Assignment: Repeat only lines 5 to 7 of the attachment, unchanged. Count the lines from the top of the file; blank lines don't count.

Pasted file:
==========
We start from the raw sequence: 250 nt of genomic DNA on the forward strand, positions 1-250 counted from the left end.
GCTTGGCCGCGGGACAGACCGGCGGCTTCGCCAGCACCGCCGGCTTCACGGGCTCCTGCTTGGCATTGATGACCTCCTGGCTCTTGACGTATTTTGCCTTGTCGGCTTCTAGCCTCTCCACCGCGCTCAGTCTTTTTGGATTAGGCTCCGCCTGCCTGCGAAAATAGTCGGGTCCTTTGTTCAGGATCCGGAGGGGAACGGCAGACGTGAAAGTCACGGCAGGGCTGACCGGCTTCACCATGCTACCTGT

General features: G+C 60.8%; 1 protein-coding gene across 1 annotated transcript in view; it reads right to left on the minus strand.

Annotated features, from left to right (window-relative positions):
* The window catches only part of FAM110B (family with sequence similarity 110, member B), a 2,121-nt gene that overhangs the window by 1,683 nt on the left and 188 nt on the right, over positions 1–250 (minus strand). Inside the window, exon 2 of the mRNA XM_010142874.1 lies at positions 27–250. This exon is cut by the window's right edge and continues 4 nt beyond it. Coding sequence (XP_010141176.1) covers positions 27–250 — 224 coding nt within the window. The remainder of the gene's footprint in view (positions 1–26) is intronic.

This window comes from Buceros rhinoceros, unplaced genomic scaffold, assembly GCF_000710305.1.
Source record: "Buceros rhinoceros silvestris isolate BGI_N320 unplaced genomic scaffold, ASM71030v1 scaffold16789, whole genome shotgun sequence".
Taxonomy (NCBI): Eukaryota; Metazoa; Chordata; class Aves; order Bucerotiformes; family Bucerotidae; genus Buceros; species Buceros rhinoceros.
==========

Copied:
* The window catches only part of FAM110B (family with sequence similarity 110, member B), a 2,121-nt gene that overhangs the window by 1,683 nt on the left and 188 nt on the right, over positions 1–250 (minus strand). Inside the window, exon 2 of the mRNA XM_010142874.1 lies at positions 27–250. This exon is cut by the window's right edge and continues 4 nt beyond it. Coding sequence (XP_010141176.1) covers positions 27–250 — 224 coding nt within the window. The remainder of the gene's footprint in view (positions 1–26) is intronic.

This window comes from Buceros rhinoceros, unplaced genomic scaffold, assembly GCF_000710305.1.
Source record: "Buceros rhinoceros silvestris isolate BGI_N320 unplaced genomic scaffold, ASM71030v1 scaffold16789, whole genome shotgun sequence".